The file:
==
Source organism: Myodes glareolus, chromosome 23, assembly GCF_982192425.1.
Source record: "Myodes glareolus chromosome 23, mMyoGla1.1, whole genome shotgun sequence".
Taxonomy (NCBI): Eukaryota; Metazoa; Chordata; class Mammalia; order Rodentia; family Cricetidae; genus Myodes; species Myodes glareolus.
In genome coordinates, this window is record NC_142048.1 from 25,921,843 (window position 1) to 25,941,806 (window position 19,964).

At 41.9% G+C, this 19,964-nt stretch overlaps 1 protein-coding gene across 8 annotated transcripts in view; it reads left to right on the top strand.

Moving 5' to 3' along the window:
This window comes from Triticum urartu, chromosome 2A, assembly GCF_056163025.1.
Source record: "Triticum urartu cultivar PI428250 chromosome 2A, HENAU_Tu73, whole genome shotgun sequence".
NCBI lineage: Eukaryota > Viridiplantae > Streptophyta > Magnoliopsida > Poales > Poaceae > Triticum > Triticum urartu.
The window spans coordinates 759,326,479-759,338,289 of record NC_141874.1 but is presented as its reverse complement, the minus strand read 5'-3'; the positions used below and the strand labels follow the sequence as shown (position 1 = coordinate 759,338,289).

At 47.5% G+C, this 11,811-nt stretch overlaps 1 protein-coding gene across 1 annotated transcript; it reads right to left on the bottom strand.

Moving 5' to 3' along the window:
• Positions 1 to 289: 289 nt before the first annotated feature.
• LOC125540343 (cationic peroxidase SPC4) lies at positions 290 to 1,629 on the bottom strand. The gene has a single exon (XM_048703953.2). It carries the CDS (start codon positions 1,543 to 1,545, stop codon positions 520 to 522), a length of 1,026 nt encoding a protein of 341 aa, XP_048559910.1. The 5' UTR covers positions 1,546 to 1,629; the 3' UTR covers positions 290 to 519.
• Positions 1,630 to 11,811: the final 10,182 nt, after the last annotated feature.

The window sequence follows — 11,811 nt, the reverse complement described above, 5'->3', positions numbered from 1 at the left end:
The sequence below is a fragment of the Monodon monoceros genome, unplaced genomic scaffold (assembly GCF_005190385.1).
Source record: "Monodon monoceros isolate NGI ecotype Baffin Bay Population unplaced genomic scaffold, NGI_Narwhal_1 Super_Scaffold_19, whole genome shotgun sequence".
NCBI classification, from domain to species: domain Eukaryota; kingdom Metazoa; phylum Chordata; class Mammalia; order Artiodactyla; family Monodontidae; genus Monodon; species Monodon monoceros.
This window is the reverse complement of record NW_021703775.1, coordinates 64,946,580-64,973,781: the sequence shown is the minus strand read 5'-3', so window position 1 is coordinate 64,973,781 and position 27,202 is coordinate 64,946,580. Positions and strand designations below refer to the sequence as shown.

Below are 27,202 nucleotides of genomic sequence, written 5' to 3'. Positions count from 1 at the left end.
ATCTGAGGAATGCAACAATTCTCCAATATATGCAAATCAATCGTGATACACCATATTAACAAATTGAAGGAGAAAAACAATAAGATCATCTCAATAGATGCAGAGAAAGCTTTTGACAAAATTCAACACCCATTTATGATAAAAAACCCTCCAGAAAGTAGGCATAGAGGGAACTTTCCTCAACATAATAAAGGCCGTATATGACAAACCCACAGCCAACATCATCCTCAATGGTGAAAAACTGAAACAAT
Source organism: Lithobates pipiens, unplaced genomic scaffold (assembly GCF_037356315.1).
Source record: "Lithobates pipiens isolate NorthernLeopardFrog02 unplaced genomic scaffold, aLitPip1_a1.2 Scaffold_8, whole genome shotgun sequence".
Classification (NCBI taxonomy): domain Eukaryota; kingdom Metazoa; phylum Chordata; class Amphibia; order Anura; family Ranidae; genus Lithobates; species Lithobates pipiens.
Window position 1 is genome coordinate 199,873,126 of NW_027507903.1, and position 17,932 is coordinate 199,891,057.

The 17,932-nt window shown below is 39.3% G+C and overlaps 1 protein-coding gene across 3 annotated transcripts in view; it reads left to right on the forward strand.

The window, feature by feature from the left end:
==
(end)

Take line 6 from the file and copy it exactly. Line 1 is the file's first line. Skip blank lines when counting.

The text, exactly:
Moving 5' to 3' along the window: